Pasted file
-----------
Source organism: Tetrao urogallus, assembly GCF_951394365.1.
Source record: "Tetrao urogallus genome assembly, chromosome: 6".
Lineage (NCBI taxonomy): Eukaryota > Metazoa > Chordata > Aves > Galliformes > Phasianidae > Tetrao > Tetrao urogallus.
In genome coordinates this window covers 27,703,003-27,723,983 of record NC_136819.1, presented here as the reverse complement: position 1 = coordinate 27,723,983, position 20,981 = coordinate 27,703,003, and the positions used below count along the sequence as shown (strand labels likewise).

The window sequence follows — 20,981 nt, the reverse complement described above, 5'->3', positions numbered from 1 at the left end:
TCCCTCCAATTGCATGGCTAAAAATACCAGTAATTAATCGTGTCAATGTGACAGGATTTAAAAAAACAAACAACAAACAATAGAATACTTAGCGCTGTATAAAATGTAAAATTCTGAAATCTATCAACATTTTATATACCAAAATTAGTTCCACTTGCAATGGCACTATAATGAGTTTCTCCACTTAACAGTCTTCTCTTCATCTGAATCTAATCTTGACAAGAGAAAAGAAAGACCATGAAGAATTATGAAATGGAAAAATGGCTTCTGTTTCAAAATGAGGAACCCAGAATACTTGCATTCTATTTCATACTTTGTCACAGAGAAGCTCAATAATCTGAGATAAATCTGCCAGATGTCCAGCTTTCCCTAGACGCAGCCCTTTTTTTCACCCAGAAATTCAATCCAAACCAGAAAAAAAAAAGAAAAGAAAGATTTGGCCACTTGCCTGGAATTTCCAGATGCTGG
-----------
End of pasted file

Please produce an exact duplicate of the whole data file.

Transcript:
Source organism: Tetrao urogallus, assembly GCF_951394365.1.
Source record: "Tetrao urogallus genome assembly, chromosome: 6".
Lineage (NCBI taxonomy): Eukaryota > Metazoa > Chordata > Aves > Galliformes > Phasianidae > Tetrao > Tetrao urogallus.
In genome coordinates this window covers 27,703,003-27,723,983 of record NC_136819.1, presented here as the reverse complement: position 1 = coordinate 27,723,983, position 20,981 = coordinate 27,703,003, and the positions used below count along the sequence as shown (strand labels likewise).

The window sequence follows — 20,981 nt, the reverse complement described above, 5'->3', positions numbered from 1 at the left end:
TCCCTCCAATTGCATGGCTAAAAATACCAGTAATTAATCGTGTCAATGTGACAGGATTTAAAAAAACAAACAACAAACAATAGAATACTTAGCGCTGTATAAAATGTAAAATTCTGAAATCTATCAACATTTTATATACCAAAATTAGTTCCACTTGCAATGGCACTATAATGAGTTTCTCCACTTAACAGTCTTCTCTTCATCTGAATCTAATCTTGACAAGAGAAAAGAAAGACCATGAAGAATTATGAAATGGAAAAATGGCTTCTGTTTCAAAATGAGGAACCCAGAATACTTGCATTCTATTTCATACTTTGTCACAGAGAAGCTCAATAATCTGAGATAAATCTGCCAGATGTCCAGCTTTCCCTAGACGCAGCCCTTTTTTTCACCCAGAAATTCAATCCAAACCAGAAAAAAAAAAGAAAAGAAAGATTTGGCCACTTGCCTGGAATTTCCAGATGCTGG